ALABAMA: 160 Years Later, Confederate Constitution An Ignoble Relic
BIRMINGHAM, Ala. — With the nation locked in debates over Confederate symbols, the very document that laid out the legal framework of a government built to preserve slavery will spend its 160th anniversary where it spends nearly every other day: tucked away in a university archive.
The Confederate Constitution is a forgotten relic of an ignoble cause that remains contentious generations after the Civil War ended, yet few people even know of its existence or final resting place. Historians say better knowledge of the document would help people — particularly Southern whites who downplay the role of slavery in the war — understand what was at the core of the Confederacy.
And that, the constitution and other documents spell out, were slavery and white supremacy, historians say. While banning the importation of Africans from anywhere but Confederate states, the constitution also prohibited laws that would interfere with “the right of property in negro slaves.”
“It’s not ancient history, and I think coming to terms with it is something Southern whites need to do,” said Paul Finkelman, who specializes in Southern history and serves as president of Gratz College, a small school in Philadelphia.
Found in a wagon as the war ended in April 1865, the original Confederate Constitution adopted on March 11, 1861, has been housed for decades in the University of Georgia’s Hargrett Rare Book and Manuscript Library. The university bought the constitution from an estate in 1939.
Composed in faded ink on five large sheets of animal skin connected in a single scroll more than 12 feet (3.7 meters) long, the constitution is stored in a vault and rarely seen in public. By contrast, the U.S. Constitution is on display at the National Archives, visited by 1 million people in a typical year.
Yet the Confederate version is mostly unknown in a country where some display rebel battle flags and fight to preserve statues to the “lost cause” myth of Southern history advanced by the sons of daughters of Confederate veterans. And just last week, an Alabama legislator leading a fight to strengthen legal protections for rebel memorials disputed that white supremacy and slavery were key to the Confederacy.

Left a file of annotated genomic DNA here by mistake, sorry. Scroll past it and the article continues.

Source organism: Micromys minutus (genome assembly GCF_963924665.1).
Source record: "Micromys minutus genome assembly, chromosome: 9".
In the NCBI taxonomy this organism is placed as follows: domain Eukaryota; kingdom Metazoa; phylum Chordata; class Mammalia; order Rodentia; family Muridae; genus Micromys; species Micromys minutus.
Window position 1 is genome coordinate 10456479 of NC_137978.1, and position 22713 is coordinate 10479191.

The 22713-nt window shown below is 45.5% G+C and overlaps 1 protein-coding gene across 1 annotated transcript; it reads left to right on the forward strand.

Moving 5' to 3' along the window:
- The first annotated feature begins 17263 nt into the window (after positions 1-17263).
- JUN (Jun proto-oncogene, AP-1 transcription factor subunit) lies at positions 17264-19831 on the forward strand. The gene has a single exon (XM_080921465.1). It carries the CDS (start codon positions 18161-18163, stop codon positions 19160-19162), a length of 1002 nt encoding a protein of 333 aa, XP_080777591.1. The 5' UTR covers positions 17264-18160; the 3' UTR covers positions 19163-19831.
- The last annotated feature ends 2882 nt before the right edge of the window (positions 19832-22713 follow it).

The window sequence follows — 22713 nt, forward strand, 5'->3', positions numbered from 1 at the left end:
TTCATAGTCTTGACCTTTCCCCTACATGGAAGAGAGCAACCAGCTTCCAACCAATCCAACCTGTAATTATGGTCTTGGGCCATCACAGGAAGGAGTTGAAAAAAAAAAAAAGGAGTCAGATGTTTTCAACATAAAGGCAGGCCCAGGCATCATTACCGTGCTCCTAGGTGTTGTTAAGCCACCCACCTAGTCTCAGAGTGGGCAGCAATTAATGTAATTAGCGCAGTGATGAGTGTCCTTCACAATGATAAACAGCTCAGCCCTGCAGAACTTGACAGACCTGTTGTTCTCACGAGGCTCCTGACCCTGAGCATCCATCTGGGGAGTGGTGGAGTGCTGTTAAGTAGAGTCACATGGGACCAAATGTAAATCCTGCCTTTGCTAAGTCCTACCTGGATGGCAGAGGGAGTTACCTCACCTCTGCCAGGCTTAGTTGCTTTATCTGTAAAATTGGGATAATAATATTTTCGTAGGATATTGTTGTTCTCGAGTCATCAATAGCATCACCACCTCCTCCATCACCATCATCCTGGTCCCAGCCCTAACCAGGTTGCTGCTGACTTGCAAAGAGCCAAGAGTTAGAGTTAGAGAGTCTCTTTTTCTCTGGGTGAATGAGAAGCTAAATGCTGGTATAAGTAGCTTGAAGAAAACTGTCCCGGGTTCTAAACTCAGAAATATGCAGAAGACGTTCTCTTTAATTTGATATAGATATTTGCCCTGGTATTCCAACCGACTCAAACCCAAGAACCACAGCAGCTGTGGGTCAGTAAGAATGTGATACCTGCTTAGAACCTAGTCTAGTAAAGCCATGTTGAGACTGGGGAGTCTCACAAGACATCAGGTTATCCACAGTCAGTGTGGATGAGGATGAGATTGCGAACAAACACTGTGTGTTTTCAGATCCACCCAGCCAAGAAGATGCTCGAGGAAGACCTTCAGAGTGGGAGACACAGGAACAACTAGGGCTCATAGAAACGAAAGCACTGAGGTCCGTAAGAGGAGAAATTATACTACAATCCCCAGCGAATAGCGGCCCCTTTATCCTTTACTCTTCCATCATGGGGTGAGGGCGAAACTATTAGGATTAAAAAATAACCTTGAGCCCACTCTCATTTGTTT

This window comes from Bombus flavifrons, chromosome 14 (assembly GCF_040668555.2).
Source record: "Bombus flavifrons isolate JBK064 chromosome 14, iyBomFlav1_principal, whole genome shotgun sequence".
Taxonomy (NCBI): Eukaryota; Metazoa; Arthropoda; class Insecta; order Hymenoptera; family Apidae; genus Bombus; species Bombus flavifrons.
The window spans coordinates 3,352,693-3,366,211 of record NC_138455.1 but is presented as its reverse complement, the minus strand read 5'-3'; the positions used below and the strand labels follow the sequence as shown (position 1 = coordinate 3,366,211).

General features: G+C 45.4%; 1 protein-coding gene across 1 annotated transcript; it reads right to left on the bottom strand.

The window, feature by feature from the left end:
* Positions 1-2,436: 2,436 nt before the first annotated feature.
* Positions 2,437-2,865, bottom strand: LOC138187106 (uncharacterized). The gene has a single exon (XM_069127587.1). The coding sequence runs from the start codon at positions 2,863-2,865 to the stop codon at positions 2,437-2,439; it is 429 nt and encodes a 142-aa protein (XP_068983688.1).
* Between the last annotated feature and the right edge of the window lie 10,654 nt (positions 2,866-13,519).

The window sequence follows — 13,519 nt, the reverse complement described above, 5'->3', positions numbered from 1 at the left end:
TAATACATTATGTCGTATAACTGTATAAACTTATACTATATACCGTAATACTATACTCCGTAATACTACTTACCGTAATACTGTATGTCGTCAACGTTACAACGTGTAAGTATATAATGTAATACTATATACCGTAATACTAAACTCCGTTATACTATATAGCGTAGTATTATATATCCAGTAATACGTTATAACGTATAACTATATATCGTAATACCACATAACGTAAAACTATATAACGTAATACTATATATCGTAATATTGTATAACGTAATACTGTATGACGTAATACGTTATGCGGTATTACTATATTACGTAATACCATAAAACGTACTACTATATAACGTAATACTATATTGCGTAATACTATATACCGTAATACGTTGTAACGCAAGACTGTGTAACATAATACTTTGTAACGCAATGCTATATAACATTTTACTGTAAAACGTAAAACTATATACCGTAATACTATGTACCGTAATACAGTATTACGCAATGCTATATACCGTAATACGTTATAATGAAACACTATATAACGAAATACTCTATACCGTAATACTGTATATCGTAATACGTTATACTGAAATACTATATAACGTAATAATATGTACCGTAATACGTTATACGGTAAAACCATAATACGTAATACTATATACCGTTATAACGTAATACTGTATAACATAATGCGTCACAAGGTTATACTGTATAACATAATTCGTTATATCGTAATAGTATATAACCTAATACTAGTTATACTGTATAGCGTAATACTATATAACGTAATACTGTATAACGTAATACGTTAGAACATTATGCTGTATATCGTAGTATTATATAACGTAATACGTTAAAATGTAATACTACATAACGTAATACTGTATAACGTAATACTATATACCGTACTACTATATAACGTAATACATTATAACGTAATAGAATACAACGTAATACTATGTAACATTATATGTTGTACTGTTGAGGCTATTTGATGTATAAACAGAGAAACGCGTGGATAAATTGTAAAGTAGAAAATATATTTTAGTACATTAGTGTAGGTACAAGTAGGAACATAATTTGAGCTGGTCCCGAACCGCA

“There is no proof of that,” Republican Rep. Mike Holmes told a reporter.
The Confederate Constitution was a product of white men who were out for themselves, according to Columbia University historian Stephanie McCurry. With neither enslaved Black people nor white women having any political say, white men held all the power as they gathered to ratify the constitution in Montgomery.
“The political history of the Confederate States of America was one long bloody trial of their foundational principles and stated objective: to build, once and for all time, the perfected republic of white men,” McCurry wrote in her book “Confederate Reckoning: Power and Politics in the Civil War South.”
Meeting at the Alabama Capitol, 49 delegates from seven states — Alabama, Georgia, Florida, Louisiana, Mississippi, South Carolina and Texas — signed the constitution just a month before Confederates opened fire on Fort Sumter.
Similar to the U.S. Constitution in many ways, including most of the Bill of Rights and entire sections that are nearly identical, the Confederate version was vastly different in other ways, including its use of the phrase “negro slavery” and its protection of slavery as an institution. Put together, the constitution helped set the stage for four years of war that claimed about 620,000 lives.
The South vanquished and its government in disarray, newspaper correspondent Felix G. DeFontaine found the Confederate constitution at a railroad station in Chester, South Carolina, among boxes of records that were ferried out of Richmond, Virginia, as the Confederate capital was evacuated, according to a history compiled by the Georgia archive.
DeFontaine sold the copy to one of Georgia’s richest families in 1883 and the University of Georgia bought it nearly 60 years later. Before that, the constitution was displayed for several years at the Library of Congress in Washington and was shown at other events and museums.
Katherine Stein, director of rare books and manuscripts at the Georgia library, said the constitution was last displayed publicly as part of a one-day exhibit in 2018.
The huge document can’t be shown regularly because of its size and fragility, Stein said, and sadly, for scholars at least, relatively few people understand how slavery was a central holding.
McCurry, the Columbia University historian, said that void is “not for lack of historians trying.”
“The refusal to know serves a myth of use in the present,” she said.